Podcast: #52FilmsByWomen (The Matineecast #157)

 Feature  Comments Off on Podcast: #52FilmsByWomen (The Matineecast #157)
Apr 302016


For some reason Ryan McNeil keeps inviting me back to speak on his podcast. I am flattered, but not always up to the task. For this episode we talked about the #52FilmsByWomen challenge (read more about the challenge here). I really enjoyed the chat, but man (or ‘woman’, as would be more appropriate in this case) – my brain was not playing ball. I found it so difficult to articulate myself and describe the plots of films I had watched only a few months before. It was rather frustrating. I am certain I created quite a lot of editing work for Ryan!

Despite my brain farts, I encourage you to give this a listen. This challenge has been incredibly rewarding and at times, rather challenging, particularly in terms of sourcing the films and the lack of films directed by women showing at the cinema in general release. I think you’ll get from the podcast that Ryan and I are both getting a lot out of the challenge, and are for the most part, enjoying it immensely. We also talk about some films we have enjoyed, and some films we are looking forward to checking it. It’s a great way to get some recommendations if you want to get into the challenge, or just watch some more films directed by women.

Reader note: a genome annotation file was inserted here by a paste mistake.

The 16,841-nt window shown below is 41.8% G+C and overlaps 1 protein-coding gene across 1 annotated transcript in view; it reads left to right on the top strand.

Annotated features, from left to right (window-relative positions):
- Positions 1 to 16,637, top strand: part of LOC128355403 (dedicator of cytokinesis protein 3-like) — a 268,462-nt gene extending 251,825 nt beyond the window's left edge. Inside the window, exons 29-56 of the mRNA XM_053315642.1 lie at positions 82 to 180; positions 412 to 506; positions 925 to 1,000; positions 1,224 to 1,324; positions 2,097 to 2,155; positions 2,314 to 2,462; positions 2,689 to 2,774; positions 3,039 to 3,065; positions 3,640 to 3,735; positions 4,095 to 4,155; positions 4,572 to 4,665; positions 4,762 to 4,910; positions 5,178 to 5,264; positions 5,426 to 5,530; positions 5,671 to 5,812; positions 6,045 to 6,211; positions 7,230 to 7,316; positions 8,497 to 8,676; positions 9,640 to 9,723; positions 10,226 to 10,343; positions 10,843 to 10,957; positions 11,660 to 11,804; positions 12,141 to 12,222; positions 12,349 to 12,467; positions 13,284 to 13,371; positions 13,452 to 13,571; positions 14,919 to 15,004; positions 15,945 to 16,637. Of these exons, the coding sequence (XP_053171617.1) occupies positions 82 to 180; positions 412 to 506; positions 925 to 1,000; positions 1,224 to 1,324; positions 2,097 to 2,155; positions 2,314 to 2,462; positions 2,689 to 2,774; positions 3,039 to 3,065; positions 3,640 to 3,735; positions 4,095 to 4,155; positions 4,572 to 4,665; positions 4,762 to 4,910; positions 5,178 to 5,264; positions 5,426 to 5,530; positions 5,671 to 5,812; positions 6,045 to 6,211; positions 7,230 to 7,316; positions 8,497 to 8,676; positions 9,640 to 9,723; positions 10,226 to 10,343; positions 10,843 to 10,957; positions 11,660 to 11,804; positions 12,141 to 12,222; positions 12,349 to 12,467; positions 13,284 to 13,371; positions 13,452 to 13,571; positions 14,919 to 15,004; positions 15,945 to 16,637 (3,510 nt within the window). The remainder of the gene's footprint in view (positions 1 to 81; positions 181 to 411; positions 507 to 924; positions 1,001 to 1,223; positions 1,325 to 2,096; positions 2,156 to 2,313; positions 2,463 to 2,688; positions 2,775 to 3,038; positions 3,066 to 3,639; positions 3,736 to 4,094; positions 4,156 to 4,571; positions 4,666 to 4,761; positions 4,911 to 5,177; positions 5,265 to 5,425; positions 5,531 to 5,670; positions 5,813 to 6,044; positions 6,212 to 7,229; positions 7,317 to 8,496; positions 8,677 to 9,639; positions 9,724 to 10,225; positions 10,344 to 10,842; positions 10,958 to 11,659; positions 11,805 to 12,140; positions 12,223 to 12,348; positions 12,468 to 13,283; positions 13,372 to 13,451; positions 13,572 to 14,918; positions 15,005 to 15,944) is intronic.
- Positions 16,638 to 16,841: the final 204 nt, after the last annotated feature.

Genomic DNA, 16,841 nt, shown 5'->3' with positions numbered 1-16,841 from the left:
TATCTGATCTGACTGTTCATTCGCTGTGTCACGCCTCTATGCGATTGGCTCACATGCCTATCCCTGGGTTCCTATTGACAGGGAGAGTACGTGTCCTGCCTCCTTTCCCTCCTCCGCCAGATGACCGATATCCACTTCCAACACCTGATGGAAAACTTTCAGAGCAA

The full episode is available here.

Watch It Again @ The Matinee – Eyes Wide Shut

 Features  Comments Off on Watch It Again @ The Matinee – Eyes Wide Shut
Aug 172014


I was honoured when Ryan McNeil at The Matinee invited me to contribute a guest post to his fantastic site. The brief – write about a film you didn’t like a first, but grew to love when you watched it again. A couple of films sprung to mind, but the film I think I’ve done the biggest 180 on is Stanley Kubrick’s Eyes Wide Shut.

When Eyes Wide Shut was released in cinemas I was 14, that’s 4 years below the age allowed by New Zealand law to view the film. I didn’t know who Stanley Kubrick was, but I knew Hollywood stars Kidman and Cruise, and I thought a film with both of them in it might be cool. A few years later I caught the film when it played on TV late one Saturday evening. By then the film had become infamous for the orgy scenes, and Cruise and Kidman had ended their marriage, but I still didn’t know who Kubrick was (I was a late bloomer in many areas of film appreciation).

Read the full post at The Matinee.